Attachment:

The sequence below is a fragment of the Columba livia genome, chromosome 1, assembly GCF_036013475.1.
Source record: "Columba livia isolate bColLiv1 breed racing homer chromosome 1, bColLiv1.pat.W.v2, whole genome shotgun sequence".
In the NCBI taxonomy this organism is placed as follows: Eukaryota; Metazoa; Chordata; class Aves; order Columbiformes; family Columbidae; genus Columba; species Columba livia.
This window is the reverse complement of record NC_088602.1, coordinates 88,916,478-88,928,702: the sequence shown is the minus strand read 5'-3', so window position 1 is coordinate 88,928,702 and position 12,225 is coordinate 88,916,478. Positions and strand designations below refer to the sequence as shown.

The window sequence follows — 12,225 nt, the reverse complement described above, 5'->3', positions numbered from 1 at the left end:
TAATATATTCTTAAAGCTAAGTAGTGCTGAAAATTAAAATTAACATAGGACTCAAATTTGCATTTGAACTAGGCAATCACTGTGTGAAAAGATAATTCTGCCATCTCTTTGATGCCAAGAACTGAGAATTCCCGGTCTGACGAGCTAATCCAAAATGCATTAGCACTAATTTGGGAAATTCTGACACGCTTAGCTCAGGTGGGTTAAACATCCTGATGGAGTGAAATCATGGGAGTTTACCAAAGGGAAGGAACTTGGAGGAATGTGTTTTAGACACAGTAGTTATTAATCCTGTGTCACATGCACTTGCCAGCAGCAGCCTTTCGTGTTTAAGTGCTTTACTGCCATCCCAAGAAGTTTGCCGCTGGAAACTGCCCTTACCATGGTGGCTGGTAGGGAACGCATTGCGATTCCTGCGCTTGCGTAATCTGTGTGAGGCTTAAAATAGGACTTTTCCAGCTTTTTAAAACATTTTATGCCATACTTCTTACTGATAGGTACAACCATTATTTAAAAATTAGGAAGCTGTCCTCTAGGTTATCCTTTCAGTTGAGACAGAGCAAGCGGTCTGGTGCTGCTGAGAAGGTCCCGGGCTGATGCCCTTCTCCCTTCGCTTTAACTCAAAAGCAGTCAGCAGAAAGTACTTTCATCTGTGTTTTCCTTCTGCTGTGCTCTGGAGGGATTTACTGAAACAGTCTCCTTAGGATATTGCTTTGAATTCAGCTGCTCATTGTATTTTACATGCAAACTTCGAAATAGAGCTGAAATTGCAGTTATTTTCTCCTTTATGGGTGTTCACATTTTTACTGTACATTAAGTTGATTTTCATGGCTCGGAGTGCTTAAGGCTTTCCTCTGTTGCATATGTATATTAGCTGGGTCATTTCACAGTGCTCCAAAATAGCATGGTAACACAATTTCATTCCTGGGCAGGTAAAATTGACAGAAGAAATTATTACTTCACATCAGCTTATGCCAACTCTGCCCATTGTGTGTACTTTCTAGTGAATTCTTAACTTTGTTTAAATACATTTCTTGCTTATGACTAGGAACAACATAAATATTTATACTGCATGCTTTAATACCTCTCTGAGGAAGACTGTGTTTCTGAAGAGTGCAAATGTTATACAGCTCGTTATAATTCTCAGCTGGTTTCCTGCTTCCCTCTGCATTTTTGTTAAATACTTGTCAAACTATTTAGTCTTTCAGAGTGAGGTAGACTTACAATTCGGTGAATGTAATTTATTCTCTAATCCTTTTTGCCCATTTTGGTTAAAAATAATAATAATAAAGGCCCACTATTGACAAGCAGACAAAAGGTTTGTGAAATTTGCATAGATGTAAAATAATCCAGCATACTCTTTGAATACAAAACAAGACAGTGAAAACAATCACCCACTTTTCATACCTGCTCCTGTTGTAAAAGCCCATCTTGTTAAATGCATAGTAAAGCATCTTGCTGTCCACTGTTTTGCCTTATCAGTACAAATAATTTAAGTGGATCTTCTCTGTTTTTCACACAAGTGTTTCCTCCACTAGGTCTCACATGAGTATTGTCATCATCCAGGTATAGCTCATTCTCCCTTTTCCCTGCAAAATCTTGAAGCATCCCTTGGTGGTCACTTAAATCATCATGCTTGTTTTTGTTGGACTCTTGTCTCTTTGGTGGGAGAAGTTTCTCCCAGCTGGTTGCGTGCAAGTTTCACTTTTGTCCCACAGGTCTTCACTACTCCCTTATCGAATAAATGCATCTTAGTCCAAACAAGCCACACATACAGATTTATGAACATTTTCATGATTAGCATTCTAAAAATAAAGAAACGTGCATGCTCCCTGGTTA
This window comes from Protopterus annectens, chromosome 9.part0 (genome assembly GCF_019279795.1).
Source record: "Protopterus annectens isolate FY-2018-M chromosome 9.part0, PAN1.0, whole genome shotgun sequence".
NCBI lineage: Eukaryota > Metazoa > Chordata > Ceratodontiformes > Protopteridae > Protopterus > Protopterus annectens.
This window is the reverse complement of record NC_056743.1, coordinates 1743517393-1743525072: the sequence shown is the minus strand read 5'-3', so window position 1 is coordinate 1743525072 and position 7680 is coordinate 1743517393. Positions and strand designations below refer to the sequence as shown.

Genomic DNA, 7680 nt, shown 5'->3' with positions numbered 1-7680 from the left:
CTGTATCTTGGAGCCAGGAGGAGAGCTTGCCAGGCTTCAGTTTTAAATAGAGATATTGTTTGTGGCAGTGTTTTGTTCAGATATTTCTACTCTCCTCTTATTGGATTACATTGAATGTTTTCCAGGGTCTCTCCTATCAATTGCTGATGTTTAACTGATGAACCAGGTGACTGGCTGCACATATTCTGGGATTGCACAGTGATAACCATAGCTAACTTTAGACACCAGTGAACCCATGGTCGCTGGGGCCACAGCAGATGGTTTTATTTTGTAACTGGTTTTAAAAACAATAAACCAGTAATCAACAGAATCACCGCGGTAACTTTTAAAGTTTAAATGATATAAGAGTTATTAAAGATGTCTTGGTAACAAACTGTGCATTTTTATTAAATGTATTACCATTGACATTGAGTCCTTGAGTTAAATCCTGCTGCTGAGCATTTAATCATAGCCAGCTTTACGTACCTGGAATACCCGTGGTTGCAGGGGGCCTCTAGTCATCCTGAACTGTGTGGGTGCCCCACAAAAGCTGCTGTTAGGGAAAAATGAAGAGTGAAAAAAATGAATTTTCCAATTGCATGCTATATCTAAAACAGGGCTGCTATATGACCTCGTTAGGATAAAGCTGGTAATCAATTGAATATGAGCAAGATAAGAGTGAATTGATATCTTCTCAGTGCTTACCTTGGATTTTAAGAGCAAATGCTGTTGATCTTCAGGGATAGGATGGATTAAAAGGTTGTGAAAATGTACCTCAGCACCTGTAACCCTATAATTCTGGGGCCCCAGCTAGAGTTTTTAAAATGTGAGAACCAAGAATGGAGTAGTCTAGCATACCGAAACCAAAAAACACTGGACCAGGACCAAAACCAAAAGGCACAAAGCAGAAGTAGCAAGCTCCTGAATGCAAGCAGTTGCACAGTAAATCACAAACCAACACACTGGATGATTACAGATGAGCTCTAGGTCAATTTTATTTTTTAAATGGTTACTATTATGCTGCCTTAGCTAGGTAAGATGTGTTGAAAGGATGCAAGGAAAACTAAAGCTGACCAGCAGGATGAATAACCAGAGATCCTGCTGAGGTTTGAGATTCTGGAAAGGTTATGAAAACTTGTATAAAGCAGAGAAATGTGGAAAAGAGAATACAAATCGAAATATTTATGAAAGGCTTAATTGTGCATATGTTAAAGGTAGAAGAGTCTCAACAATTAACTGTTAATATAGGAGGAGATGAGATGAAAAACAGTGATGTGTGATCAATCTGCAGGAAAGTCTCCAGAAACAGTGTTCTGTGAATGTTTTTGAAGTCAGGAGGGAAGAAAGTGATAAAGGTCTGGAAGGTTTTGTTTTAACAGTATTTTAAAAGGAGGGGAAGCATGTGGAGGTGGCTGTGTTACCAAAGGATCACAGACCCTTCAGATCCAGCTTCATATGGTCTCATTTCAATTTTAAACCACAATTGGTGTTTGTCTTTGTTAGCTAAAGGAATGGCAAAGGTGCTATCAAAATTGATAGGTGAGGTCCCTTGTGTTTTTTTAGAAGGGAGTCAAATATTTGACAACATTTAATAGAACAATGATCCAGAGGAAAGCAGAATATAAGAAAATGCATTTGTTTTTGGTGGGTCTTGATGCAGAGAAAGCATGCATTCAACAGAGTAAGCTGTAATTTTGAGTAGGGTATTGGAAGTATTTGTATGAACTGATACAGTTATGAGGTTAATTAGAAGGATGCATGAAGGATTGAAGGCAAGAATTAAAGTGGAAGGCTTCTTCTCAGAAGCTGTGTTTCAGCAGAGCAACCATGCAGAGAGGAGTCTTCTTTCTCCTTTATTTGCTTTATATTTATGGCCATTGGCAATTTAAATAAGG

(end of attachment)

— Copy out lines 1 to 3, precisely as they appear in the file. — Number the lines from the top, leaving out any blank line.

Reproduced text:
The sequence below is a fragment of the Columba livia genome, chromosome 1, assembly GCF_036013475.1.
Source record: "Columba livia isolate bColLiv1 breed racing homer chromosome 1, bColLiv1.pat.W.v2, whole genome shotgun sequence".
In the NCBI taxonomy this organism is placed as follows: Eukaryota; Metazoa; Chordata; class Aves; order Columbiformes; family Columbidae; genus Columba; species Columba livia.